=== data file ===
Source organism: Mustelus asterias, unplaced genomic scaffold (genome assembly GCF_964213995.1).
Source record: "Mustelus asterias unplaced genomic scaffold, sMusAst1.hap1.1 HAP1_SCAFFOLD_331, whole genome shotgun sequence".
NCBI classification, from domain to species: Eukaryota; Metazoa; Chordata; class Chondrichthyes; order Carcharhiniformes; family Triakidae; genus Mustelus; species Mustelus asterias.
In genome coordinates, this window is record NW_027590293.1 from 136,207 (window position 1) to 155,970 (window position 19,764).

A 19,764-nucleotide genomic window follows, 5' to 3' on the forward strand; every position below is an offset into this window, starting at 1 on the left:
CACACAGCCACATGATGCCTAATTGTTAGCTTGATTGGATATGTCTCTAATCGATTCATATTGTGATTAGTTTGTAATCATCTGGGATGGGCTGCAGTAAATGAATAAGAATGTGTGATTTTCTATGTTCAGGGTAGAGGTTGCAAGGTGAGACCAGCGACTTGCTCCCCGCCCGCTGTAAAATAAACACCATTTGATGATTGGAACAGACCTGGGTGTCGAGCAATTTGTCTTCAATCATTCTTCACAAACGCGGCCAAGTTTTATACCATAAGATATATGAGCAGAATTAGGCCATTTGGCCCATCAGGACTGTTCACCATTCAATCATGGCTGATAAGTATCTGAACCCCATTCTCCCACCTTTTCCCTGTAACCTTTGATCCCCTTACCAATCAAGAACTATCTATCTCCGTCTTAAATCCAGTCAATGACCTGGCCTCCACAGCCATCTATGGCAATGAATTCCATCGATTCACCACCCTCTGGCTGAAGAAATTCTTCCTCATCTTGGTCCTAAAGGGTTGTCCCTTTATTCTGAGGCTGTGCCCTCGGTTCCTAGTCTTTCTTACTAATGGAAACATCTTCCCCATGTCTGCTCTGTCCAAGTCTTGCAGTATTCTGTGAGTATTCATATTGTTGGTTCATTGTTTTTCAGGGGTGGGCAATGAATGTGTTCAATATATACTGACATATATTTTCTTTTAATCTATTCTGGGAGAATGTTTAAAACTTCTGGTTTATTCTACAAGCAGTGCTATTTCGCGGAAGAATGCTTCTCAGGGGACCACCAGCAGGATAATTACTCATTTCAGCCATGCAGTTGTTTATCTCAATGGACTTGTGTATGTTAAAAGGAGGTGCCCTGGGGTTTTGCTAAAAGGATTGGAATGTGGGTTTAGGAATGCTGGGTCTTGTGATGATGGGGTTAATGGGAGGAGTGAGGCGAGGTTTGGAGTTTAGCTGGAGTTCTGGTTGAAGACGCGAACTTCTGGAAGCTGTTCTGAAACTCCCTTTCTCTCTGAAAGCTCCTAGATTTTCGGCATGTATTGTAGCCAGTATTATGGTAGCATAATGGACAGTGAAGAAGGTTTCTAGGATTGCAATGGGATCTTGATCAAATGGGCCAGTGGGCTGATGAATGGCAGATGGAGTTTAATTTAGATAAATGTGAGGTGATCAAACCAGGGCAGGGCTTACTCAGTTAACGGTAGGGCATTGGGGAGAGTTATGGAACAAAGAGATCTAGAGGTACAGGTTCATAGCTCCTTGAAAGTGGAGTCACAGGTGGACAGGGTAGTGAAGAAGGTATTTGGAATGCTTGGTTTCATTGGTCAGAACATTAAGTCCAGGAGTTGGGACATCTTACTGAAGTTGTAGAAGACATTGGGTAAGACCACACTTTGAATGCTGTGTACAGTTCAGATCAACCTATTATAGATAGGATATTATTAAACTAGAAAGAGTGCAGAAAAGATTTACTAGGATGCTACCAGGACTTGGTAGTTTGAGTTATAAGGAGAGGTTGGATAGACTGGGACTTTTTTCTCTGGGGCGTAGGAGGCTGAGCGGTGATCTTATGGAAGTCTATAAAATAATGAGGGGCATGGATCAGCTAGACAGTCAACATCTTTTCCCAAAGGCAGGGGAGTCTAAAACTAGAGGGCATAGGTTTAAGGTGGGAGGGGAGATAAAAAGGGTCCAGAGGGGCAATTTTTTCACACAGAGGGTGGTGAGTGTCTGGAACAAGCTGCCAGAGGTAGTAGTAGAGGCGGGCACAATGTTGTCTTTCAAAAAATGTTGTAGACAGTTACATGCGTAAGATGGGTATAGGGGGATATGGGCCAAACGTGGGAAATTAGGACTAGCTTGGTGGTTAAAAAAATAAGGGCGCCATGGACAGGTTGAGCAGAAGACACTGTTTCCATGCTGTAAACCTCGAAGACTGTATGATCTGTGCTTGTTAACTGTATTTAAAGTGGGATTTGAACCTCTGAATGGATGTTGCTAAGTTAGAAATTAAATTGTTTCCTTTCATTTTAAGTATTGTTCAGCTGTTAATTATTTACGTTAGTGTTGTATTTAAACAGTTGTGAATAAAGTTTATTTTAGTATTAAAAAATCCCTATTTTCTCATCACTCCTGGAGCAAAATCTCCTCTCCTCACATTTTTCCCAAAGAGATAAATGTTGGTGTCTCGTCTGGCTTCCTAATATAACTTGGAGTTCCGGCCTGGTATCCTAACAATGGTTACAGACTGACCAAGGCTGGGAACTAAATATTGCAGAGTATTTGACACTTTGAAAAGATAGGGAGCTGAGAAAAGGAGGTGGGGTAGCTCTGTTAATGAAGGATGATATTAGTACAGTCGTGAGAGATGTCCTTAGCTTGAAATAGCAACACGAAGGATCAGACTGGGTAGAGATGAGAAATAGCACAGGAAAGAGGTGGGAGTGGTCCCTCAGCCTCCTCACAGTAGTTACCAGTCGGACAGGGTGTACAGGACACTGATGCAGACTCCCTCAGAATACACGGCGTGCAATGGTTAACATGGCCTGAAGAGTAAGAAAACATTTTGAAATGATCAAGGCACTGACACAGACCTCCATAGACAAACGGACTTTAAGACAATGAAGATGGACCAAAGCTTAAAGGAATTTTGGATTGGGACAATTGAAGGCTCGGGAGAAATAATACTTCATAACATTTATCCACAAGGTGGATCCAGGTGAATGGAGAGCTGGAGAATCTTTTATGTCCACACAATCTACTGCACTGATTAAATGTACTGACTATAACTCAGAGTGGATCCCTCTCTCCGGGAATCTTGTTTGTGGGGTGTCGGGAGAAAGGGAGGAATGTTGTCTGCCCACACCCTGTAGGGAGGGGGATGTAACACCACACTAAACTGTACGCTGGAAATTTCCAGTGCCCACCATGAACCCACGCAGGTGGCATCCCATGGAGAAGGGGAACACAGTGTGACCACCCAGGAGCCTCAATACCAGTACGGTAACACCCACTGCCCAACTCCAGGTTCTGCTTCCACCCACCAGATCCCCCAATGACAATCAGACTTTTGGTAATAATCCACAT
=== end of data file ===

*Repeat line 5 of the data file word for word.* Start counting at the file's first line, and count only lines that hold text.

A 19,764-nucleotide genomic window follows, 5' to 3' on the forward strand; every position below is an offset into this window, starting at 1 on the left: